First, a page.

Defense Intelligence Agency Deputy Director David Shedd said the federal government's online Library of National Intelligence is helping analysts build so-called "communities of interest." (Defense Intelligence Agency)
The federal government's online Library of National Intelligence is one of the most important — and unheralded — parts of its effort to encourage information sharing and collaboration, the Defense Intelligence Agency's deputy director said last week.
In a June 23 interview with Federal Times, David Shedd said the library doesn't just help an analyst find pieces of information compiled by other intelligence agencies on, for example, Kim Jong Il's health. It's helping that analyst network build so-called "communities of interest" made up of analysts from other agencies who are all studying the same subject.
"It's a major change," Shedd said. "First, culturally, it sends a very clear signal that [there is a] responsibility to provide those who have a mission need ... access to discovering that there's information on that. It establishes communities of interest that transcend the bounds of any one agency ... and you have almost a social networking begin to occur on the basis of common, known information."
The CIA began working on the library in early 2007, and within two years, all intelligence agencies were submitting their reports and other intelligence products to the online repository. For the first time, analysts can search the library for summaries so they can know what products are even out there. Those summaries are classified at the lowest possible level.
And if an analyst's request for a crucial report is denied, he can appeal that decision to an adjudication team. Former Director of National Intelligence Michael McConnell set up the appeals process in 2009 when he signed a directive ordering intelligence agencies to improve their information sharing.
For decades, intelligence agencies have had a deep cultural bias against sharing information with one another. But after the government's inability to prevent the Sept. 11 attacks or properly assess Iraq's weapons of mass destruction capabilities and other high-profile failures, intelligence agencies have acknowledged that they must do better at collaborating.
To achieve that, agencies have begun requiring officials to spend time working at other agencies before they can be considered for top jobs. They train their analysts to share data with one another. And they have created new information-sharing networks, such as the library and a Wikipedia-type program called Intellipedia.
But Shedd said the generational shift to a younger workforce — as much as two-thirds of the DIA workforce has been hired since Sept. 11 — is helping encourage more cooperation. Younger workers have much less patience for traditional bureaucratic barriers and expect information will be shared, he said. Iraq and Afghanistan veterans are especially disinclined to pay attention to those barriers, he said, since they were ignored in combat zones.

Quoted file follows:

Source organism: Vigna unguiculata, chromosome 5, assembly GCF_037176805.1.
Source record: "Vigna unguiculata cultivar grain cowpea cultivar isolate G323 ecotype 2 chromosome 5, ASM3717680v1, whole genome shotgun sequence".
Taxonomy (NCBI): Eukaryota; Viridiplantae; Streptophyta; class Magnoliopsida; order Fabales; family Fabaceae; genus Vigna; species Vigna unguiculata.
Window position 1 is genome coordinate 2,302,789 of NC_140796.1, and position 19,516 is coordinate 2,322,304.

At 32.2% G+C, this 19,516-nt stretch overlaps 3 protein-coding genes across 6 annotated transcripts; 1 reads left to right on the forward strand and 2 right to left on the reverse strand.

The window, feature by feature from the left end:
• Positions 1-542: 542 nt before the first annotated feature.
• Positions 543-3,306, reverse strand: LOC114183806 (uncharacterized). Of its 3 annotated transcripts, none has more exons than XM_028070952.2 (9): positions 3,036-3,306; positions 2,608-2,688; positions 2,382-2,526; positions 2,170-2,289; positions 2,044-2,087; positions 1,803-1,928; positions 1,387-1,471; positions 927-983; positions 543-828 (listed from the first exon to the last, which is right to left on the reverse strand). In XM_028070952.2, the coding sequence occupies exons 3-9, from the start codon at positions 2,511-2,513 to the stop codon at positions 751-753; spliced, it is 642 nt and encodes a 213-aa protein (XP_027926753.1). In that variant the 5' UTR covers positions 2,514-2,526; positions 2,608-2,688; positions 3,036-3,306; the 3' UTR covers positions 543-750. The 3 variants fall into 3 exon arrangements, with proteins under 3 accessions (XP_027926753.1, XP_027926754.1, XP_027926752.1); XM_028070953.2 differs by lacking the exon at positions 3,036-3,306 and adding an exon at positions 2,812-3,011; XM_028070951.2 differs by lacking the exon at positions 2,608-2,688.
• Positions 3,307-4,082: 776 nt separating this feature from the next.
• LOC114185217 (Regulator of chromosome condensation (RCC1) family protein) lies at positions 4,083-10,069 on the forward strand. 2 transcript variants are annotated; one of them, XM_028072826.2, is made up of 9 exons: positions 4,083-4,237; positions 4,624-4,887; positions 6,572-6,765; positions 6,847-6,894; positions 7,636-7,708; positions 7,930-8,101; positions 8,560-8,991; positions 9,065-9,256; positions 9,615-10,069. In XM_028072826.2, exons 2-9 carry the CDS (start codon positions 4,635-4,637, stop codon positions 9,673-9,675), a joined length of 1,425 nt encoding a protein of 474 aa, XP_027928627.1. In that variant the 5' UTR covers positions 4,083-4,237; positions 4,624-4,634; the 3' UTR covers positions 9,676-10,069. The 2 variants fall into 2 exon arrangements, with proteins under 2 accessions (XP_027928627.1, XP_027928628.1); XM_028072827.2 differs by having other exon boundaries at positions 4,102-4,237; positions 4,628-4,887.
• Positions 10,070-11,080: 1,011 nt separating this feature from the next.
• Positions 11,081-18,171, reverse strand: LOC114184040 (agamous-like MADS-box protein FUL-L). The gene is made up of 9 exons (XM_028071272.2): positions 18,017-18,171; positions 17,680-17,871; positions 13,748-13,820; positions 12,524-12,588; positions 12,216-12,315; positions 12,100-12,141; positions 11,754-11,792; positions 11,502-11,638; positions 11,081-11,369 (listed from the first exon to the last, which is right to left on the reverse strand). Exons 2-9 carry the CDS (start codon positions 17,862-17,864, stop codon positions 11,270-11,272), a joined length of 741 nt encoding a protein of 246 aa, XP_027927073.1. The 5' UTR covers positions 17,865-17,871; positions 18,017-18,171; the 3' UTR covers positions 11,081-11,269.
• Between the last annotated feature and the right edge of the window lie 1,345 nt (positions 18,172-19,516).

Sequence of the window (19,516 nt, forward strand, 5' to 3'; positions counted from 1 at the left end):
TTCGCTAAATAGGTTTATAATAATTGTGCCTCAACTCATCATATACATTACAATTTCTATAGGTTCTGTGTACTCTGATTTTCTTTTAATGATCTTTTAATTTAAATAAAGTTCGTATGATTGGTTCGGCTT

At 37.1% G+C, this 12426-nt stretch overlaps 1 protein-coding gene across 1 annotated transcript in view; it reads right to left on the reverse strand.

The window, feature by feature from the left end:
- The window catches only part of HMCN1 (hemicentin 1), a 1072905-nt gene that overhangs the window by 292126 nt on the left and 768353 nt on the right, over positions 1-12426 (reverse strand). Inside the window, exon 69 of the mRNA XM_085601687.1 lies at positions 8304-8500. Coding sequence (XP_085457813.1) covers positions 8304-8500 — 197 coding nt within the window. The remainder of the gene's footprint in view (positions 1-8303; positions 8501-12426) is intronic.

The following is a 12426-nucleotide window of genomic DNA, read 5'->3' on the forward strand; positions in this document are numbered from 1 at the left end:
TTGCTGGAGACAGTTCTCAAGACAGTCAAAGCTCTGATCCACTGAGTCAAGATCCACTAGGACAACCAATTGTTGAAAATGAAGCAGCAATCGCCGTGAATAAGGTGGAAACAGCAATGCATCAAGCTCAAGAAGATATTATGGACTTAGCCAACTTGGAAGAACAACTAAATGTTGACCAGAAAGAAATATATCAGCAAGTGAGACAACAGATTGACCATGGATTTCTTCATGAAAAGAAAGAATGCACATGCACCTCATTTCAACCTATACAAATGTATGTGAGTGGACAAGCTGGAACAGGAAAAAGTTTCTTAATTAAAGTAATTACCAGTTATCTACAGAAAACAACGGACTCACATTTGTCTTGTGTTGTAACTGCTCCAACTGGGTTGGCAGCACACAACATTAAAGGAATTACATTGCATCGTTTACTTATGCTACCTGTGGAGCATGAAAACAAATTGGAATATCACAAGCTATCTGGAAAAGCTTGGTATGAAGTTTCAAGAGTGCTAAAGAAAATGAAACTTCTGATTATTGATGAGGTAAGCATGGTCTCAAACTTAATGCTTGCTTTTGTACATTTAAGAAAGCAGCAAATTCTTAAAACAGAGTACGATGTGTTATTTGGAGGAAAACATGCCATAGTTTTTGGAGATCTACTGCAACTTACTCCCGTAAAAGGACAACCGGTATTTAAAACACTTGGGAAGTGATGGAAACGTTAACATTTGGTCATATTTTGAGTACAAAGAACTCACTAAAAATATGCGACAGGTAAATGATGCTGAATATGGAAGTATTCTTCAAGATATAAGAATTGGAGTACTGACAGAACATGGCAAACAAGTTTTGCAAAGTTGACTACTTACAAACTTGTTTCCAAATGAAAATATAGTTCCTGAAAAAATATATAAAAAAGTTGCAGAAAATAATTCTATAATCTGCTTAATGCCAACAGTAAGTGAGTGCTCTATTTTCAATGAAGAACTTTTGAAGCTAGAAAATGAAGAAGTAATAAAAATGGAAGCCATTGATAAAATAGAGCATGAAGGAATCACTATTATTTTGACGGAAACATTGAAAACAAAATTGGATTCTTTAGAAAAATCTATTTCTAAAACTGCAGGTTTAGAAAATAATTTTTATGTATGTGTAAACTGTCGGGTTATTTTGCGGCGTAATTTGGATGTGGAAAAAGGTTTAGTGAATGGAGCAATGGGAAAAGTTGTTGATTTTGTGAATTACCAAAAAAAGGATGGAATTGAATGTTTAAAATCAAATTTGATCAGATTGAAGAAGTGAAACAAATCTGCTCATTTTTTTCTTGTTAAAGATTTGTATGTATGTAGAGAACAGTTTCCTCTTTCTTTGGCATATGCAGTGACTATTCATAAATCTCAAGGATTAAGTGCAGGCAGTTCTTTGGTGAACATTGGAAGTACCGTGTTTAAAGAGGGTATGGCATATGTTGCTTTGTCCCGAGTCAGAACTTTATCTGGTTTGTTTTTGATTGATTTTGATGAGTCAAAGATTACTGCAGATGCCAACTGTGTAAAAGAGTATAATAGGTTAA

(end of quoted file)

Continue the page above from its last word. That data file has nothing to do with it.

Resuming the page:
"They are driving that change, in terms of breaking down those barriers," Shedd said. "They don't quite understand why they exist when they come back inside the Beltway."
Shedd said younger workers also embrace the need for "red-team" analysis, or looking at a problem from another angle and coming up with a dissenting view.
The Iraq WMD failure showed the importance of challenging conventional wisdom, he said. During the run-up to the Iraq war, the intelligence community ignored analysts who challenged the belief that Iraq was reconstituting its nuclear weapons program.
And younger employees are comfortable working in a virtual space with counterparts at other agencies and using open-source information from around the world, since many younger analysts grew up using social media and other forms of electronic communication.
"I see my job is, how do I enable them to do that securely?" Shedd said. "The ones I talk to are far less concerned with who gets the credit. It's an interesting phenomenon. The collaborative nature, of how they view the world, is different than in the past."
But managing the expectations of new intelligence employees in their 20s and 30s can be difficult. They are very smart, Shedd said, but many sometimes feel that their intelligence should trump their inexperience and they should earn quicker promotions.
Meanwhile, older intelligence employees sometimes resist efforts to change the way things are done and feel the need to double-check and micromanage younger employees' work and communication.
"It won't work," Shedd said. "There's too much data. There's too much social networking occurring."
Shedd said he is trying to resolve these tensions by encouraging older employees to mentor younger employees and pass on their decades of experience.
The intelligence community also needs to welcome back analysts and other employees who leave the government but later seek to return, he said. For years, getting rehired after leaving an intelligence job was nearly impossible.
But the younger generation is more restless and likely to bounce around in their careers, Shedd said. They're likely to gain new perspectives by working in academia or the private sector, and the intelligence community should learn to take advantage of that alternate experience. And if the intelligence community blackballs those prodigal children, it will completely lose the investment made in their training and development.
"I grew up in an environment, professionally, where there was a black mark" for leaving, Shedd said. "You left, you were disloyal. Plain and simple. We need to get past that. I have got to find a way to retap that talent further down, midcareer."